The online gaming business – both in terms of conventional gaming and gambling activities – is a massive one. Tens if not hundreds of millions of people around the world play games of all different types online, and untold billions of dollars change hands in the process.
Conventional gaming, which is to say console- and PC-based video games, online arcades and the like, tends to get most of the attention. It’s widely understood that this is an extremely popular and equally lucrative modern form of entertainment. Real-money gaming – casino activity, basically – gets less attention, in part because it remains largely prohibited in the United States. However, with gambling activity currently being legalized to the tune of a potential $150 billion industry, it’s reasonable to wonder if online casinos could follow.
It’s also reasonable to wonder if the whole of the online gaming industry, including conventional and gambling games alike, could become something of a proving ground for modern digital payment methods in the next few years.
As to why that might be the case, one need only look at how online gaming already works when it comes to payment. Where gambling and casino games are concerned, it’s most helpful to look overseas, where the UK’s variety of gaming sites provide a model for what such businesses would likely look like in the U.S. And between these sites, you can find some of the most comprehensive groupings of digital payment methods that exists in any modern industry: credit card acceptance, digital payment processors, token-like systems, and in some cases even cryptocurrencies. If it facilitates digital deposits, chances are it’s being used by one casino platform or another.
On the conventional gaming front, the idea of online payments is still something of a process. However, in the last decade and really over the course of the last five years in particular, we have indeed seen this multibillion-dollar industry start to digitize fairly completely. That is to say, gamers aren’t buying new games on shelves as often anymore, but are instead opting to download them through online stores run by the console companies. The breadth of payment options available here isn’t quite as wide as what you see at online casinos, but considering acceptable options at the PlayStation Store as examples, you still see a lot of possibilities: PayPal, major credit cards, and even specialized “PlayStation Network Cards.” Meanwhile, PlayStation’s greatest competitor, Microsoft, even accepts cryptocurrency in digital gaming transactions.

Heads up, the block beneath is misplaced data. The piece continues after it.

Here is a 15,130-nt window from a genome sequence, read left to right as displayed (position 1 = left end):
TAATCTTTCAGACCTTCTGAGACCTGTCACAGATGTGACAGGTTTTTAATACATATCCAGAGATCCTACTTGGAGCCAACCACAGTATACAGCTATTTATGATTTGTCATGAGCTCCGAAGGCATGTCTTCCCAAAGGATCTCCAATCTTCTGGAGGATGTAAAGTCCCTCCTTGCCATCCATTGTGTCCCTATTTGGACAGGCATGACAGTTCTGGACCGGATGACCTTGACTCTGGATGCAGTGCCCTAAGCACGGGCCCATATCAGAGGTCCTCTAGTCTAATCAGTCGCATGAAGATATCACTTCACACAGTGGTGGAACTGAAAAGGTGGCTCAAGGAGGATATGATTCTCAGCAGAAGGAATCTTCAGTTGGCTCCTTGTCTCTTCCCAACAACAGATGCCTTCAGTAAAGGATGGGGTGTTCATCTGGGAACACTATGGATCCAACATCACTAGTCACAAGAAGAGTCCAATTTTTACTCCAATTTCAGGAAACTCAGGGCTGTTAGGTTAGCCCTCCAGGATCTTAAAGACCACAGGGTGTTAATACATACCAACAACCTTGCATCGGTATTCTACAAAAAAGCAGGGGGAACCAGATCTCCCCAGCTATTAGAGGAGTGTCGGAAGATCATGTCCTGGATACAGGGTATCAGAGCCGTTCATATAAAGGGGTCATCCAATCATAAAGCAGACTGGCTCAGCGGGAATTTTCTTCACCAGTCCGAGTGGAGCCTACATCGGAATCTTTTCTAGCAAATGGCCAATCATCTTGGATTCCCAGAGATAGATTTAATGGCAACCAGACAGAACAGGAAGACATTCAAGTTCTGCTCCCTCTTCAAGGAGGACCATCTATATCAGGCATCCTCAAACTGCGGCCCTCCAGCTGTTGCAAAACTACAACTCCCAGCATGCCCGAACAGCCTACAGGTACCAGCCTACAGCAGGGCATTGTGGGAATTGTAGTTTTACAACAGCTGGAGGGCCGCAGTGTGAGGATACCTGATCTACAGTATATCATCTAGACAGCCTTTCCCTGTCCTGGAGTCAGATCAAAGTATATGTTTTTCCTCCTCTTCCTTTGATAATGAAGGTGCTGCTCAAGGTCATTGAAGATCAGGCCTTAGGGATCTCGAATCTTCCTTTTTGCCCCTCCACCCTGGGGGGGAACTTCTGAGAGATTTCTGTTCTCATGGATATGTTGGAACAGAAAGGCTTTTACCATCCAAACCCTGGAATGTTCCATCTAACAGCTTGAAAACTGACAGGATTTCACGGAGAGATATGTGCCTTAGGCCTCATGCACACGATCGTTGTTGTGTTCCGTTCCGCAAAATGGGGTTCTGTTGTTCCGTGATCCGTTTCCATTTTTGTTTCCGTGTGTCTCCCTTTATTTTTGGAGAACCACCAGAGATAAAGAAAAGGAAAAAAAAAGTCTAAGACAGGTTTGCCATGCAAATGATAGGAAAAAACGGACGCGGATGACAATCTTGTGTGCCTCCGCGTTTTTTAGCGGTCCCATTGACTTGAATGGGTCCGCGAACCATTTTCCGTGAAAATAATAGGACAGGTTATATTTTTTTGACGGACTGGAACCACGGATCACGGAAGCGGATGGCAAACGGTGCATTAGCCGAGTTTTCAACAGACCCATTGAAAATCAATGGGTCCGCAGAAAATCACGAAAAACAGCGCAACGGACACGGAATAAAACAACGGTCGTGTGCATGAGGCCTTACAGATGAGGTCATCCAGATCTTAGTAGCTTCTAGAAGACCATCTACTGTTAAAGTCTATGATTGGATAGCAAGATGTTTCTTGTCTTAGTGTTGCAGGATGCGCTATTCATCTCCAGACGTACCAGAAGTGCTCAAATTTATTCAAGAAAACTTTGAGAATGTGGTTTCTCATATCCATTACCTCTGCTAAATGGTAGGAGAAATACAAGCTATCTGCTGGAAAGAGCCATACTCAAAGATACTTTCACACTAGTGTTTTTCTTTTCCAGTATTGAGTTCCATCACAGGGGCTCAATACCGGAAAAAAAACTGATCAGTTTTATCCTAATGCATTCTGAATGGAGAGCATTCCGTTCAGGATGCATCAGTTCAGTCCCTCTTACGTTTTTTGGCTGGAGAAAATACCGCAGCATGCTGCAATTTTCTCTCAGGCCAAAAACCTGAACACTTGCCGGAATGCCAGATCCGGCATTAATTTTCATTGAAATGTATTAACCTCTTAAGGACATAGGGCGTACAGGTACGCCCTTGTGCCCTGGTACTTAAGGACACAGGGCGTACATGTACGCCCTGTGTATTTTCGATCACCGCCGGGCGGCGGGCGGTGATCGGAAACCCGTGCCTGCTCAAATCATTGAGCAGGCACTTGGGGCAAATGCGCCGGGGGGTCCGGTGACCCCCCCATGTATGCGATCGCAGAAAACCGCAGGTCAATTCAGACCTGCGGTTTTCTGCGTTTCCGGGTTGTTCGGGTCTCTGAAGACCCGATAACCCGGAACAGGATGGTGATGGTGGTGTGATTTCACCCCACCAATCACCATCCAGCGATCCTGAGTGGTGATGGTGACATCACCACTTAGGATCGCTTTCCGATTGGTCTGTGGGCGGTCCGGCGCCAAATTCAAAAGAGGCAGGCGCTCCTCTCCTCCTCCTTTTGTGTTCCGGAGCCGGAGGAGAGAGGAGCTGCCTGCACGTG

This may all sound perfectly natural, but when you compare these online gaming sectors to other companies or industries that handle a high volume of digital purchases, you won’t find many that accept as many options. This precedent set by gaming businesses, coupled with the idea that it’s a virtual certainty that we’ll move even more completely toward digital purchasing in the years to come, makes it entirely possible that video games could become trendsetters in this regard.
In other words, one significant measure as to whether or not a new payment method or processor should be taken seriously, moving forward, may just be whether or not you can use it to pay for a video game.